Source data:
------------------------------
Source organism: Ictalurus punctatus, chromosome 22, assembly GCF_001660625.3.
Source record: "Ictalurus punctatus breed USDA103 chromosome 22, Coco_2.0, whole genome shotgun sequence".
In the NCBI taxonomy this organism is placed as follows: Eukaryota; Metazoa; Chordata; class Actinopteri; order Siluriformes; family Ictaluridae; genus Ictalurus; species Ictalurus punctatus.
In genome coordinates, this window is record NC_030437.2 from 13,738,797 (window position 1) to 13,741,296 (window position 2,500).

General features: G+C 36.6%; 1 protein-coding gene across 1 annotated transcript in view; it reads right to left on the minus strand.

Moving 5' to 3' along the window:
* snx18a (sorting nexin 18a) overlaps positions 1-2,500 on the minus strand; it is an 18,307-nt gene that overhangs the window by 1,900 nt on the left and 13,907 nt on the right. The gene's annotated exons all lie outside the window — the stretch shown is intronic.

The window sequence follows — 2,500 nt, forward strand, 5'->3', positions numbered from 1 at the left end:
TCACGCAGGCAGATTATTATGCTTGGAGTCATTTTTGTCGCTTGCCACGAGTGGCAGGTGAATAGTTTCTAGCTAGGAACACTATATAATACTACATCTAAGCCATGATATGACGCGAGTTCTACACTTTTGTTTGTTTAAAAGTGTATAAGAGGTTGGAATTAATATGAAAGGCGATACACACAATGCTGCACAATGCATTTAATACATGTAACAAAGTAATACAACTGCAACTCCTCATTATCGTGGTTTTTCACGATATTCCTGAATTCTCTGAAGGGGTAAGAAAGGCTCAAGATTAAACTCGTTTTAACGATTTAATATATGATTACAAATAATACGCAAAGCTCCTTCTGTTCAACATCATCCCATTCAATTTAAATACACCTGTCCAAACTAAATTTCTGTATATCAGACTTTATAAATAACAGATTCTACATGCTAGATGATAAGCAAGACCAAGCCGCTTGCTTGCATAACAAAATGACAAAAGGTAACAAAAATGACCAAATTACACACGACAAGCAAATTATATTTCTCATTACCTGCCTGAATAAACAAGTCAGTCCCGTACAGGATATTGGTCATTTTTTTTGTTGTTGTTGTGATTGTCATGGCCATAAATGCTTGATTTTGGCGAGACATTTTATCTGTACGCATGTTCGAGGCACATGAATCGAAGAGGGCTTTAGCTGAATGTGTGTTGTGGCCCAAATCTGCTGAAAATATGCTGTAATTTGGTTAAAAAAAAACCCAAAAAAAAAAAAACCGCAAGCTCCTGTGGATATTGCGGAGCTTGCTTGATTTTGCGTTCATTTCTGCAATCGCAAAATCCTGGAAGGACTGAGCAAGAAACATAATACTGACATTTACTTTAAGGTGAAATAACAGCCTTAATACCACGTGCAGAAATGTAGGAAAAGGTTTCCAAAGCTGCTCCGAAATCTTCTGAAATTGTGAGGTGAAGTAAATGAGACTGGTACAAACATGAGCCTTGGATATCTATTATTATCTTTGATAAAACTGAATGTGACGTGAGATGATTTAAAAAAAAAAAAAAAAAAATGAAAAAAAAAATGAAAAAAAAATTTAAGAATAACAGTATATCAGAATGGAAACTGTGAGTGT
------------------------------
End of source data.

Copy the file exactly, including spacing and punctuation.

Source organism: Ictalurus punctatus, chromosome 22, assembly GCF_001660625.3.
Source record: "Ictalurus punctatus breed USDA103 chromosome 22, Coco_2.0, whole genome shotgun sequence".
In the NCBI taxonomy this organism is placed as follows: Eukaryota; Metazoa; Chordata; class Actinopteri; order Siluriformes; family Ictaluridae; genus Ictalurus; species Ictalurus punctatus.
In genome coordinates, this window is record NC_030437.2 from 13,738,797 (window position 1) to 13,741,296 (window position 2,500).

General features: G+C 36.6%; 1 protein-coding gene across 1 annotated transcript in view; it reads right to left on the minus strand.

Moving 5' to 3' along the window:
* snx18a (sorting nexin 18a) overlaps positions 1-2,500 on the minus strand; it is an 18,307-nt gene that overhangs the window by 1,900 nt on the left and 13,907 nt on the right. The gene's annotated exons all lie outside the window — the stretch shown is intronic.

The window sequence follows — 2,500 nt, forward strand, 5'->3', positions numbered from 1 at the left end:
TCACGCAGGCAGATTATTATGCTTGGAGTCATTTTTGTCGCTTGCCACGAGTGGCAGGTGAATAGTTTCTAGCTAGGAACACTATATAATACTACATCTAAGCCATGATATGACGCGAGTTCTACACTTTTGTTTGTTTAAAAGTGTATAAGAGGTTGGAATTAATATGAAAGGCGATACACACAATGCTGCACAATGCATTTAATACATGTAACAAAGTAATACAACTGCAACTCCTCATTATCGTGGTTTTTCACGATATTCCTGAATTCTCTGAAGGGGTAAGAAAGGCTCAAGATTAAACTCGTTTTAACGATTTAATATATGATTACAAATAATACGCAAAGCTCCTTCTGTTCAACATCATCCCATTCAATTTAAATACACCTGTCCAAACTAAATTTCTGTATATCAGACTTTATAAATAACAGATTCTACATGCTAGATGATAAGCAAGACCAAGCCGCTTGCTTGCATAACAAAATGACAAAAGGTAACAAAAATGACCAAATTACACACGACAAGCAAATTATATTTCTCATTACCTGCCTGAATAAACAAGTCAGTCCCGTACAGGATATTGGTCATTTTTTTTGTTGTTGTTGTGATTGTCATGGCCATAAATGCTTGATTTTGGCGAGACATTTTATCTGTACGCATGTTCGAGGCACATGAATCGAAGAGGGCTTTAGCTGAATGTGTGTTGTGGCCCAAATCTGCTGAAAATATGCTGTAATTTGGTTAAAAAAAAACCCAAAAAAAAAAAAACCGCAAGCTCCTGTGGATATTGCGGAGCTTGCTTGATTTTGCGTTCATTTCTGCAATCGCAAAATCCTGGAAGGACTGAGCAAGAAACATAATACTGACATTTACTTTAAGGTGAAATAACAGCCTTAATACCACGTGCAGAAATGTAGGAAAAGGTTTCCAAAGCTGCTCCGAAATCTTCTGAAATTGTGAGGTGAAGTAAATGAGACTGGTACAAACATGAGCCTTGGATATCTATTATTATCTTTGATAAAACTGAATGTGACGTGAGATGATTTAAAAAAAAAAAAAAAAAAATGAAAAAAAAAATGAAAAAAAAATTTAAGAATAACAGTATATCAGAATGGAAACTGTGAGTGT